“I’m getting tired of what’s right and wrong…”
A drifter (Jack Nicholson) begins a steamy affair with the wife (Jessica Lange) of his new boss (John Colicos), and soon the two are plotting to commit murder.
Remaking a certified cinematic classic is always tricky business, given that the question “Why bother?” lingers naggingly in one’s head. In this case, director Bob Rafelson and screenwriter David Mamet (whose distinctive voice is nowhere in sight) seem interested in creating a more “authentic” version of James M. Cain’s Depression-era novel, which they achieve primarily by incorporating explicit scenes of steamy sexuality between Cora (Lange) and Frank (Nicholson), and restoring cuckolded husband Nick Papadakis’s Greek ethnicity (he was simply “Nick Smith” in the 1946 version). Unfortunately, however, Rafelson and Mamet are unable to create a more interesting or compelling drama than that told in Tay Garnett’s MGM classic: while both Nicholson and Lange are excellent actors, they can’t compete with the iconic status of their predecessors (Lana Turner and John Garfield), and neither one is particularly well cast. With that said, Rafelson’s update is at the very least a visual treat: Sven Nykvist’s glowing cinematography is as seductive as always, and set designer George Jenkins effectively recreates a specific time and place in history. Nonetheless, this re-envisioning of Postman ultimately remains optional viewing rather than a must-see gem.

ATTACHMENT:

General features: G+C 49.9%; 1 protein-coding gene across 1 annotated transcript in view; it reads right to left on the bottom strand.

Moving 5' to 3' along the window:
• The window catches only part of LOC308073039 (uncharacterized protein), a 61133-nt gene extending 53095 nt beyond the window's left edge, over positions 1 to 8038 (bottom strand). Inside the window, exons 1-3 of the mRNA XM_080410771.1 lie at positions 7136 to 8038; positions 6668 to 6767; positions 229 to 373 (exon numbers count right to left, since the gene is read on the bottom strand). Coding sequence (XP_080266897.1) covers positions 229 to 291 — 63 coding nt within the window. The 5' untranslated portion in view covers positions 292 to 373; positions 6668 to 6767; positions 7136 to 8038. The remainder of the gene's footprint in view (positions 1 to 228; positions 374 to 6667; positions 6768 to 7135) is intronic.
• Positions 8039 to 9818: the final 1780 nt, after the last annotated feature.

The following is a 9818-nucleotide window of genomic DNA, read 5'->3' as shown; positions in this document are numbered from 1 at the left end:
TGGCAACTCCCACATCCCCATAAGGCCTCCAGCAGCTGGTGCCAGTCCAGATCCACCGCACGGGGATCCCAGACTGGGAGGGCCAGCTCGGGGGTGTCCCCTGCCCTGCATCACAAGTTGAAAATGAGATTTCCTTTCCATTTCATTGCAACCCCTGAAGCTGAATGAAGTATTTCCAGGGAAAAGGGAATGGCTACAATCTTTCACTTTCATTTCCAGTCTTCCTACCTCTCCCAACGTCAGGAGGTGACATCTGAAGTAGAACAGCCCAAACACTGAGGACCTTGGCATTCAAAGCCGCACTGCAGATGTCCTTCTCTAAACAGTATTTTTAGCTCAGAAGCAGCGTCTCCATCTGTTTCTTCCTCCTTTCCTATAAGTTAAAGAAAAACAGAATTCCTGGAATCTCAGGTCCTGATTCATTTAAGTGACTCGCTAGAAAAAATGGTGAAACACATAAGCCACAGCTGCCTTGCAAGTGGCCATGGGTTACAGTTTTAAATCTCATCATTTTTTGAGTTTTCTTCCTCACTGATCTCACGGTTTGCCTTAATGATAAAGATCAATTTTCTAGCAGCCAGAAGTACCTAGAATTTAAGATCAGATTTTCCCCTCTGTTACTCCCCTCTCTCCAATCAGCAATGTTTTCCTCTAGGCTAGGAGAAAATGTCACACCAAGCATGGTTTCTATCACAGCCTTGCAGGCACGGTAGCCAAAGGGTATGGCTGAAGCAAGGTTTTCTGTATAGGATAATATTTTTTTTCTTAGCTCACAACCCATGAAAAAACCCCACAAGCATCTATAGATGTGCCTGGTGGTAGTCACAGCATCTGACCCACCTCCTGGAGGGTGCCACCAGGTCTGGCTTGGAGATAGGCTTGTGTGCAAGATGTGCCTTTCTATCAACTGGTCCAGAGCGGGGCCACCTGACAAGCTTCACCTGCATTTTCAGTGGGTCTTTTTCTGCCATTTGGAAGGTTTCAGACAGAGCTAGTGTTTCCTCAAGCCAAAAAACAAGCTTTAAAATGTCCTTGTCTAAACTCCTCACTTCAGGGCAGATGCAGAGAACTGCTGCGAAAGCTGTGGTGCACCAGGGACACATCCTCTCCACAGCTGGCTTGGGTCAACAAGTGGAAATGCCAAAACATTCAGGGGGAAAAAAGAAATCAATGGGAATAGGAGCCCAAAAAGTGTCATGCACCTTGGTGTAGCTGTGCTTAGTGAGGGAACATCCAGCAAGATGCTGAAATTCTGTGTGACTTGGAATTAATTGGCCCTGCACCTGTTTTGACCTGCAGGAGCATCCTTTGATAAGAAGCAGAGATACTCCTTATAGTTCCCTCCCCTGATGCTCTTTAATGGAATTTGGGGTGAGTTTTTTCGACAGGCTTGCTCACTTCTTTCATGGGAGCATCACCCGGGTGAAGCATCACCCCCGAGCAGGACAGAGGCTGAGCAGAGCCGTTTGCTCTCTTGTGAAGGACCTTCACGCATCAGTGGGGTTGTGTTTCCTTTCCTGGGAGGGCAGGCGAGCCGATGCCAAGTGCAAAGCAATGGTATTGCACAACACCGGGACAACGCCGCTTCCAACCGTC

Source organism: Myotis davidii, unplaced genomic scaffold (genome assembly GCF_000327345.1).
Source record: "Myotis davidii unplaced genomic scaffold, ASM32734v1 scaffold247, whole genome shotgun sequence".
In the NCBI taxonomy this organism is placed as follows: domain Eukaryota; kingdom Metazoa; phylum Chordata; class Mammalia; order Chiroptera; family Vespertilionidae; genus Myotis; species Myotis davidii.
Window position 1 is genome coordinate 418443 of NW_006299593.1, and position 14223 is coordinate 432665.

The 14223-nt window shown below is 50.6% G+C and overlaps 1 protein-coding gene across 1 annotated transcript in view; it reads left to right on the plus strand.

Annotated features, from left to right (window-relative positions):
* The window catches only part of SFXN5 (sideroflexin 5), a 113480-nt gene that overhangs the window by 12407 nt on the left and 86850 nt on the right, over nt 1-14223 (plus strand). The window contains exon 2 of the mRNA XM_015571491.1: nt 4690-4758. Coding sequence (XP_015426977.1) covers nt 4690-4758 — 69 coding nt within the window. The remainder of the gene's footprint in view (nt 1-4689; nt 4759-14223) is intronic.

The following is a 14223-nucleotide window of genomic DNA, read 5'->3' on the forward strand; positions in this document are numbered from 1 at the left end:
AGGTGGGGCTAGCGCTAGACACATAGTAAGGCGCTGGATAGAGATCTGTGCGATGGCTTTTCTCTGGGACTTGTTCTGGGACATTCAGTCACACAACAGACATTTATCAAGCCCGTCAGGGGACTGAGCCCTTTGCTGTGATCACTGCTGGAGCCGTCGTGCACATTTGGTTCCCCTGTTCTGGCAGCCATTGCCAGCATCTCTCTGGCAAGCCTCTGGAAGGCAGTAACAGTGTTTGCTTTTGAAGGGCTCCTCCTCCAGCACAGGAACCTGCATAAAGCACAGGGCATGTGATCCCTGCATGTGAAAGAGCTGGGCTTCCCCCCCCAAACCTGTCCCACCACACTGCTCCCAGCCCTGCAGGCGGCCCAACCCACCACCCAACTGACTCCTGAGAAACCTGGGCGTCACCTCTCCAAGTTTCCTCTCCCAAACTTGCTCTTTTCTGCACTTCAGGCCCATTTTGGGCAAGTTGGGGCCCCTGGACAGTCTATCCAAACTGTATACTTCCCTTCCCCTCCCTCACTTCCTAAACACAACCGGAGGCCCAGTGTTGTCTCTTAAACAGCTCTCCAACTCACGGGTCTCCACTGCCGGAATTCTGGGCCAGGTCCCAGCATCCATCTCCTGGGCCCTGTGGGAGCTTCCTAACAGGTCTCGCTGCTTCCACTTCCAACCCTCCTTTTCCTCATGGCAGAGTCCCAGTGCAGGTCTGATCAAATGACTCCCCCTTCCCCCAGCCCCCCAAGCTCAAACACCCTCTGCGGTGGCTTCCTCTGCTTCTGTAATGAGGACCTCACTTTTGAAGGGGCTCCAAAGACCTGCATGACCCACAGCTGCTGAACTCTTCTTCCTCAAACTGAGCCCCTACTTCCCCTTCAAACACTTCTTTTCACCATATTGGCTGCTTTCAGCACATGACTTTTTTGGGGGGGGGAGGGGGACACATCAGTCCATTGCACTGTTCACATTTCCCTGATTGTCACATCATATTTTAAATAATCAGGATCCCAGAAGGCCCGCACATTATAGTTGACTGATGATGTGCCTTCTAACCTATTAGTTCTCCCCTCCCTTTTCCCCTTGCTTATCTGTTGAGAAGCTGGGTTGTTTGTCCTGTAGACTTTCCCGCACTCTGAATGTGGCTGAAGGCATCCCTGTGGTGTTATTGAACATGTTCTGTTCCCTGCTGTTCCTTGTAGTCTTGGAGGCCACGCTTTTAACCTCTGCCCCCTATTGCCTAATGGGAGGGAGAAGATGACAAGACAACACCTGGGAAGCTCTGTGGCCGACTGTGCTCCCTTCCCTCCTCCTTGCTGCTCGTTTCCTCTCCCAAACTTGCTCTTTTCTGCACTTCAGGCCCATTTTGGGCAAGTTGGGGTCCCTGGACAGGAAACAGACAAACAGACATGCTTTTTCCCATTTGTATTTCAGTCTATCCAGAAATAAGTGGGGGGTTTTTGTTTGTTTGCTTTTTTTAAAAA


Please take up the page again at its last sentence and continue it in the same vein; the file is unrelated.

Redeeming Qualities and Moments:
- John Colicos as Nick Papadakis
- George Jenkins’ Depression-era set designs
- Sven Nykvist’s cinematography
No, though film fanatics will likely be curious to at least check it out.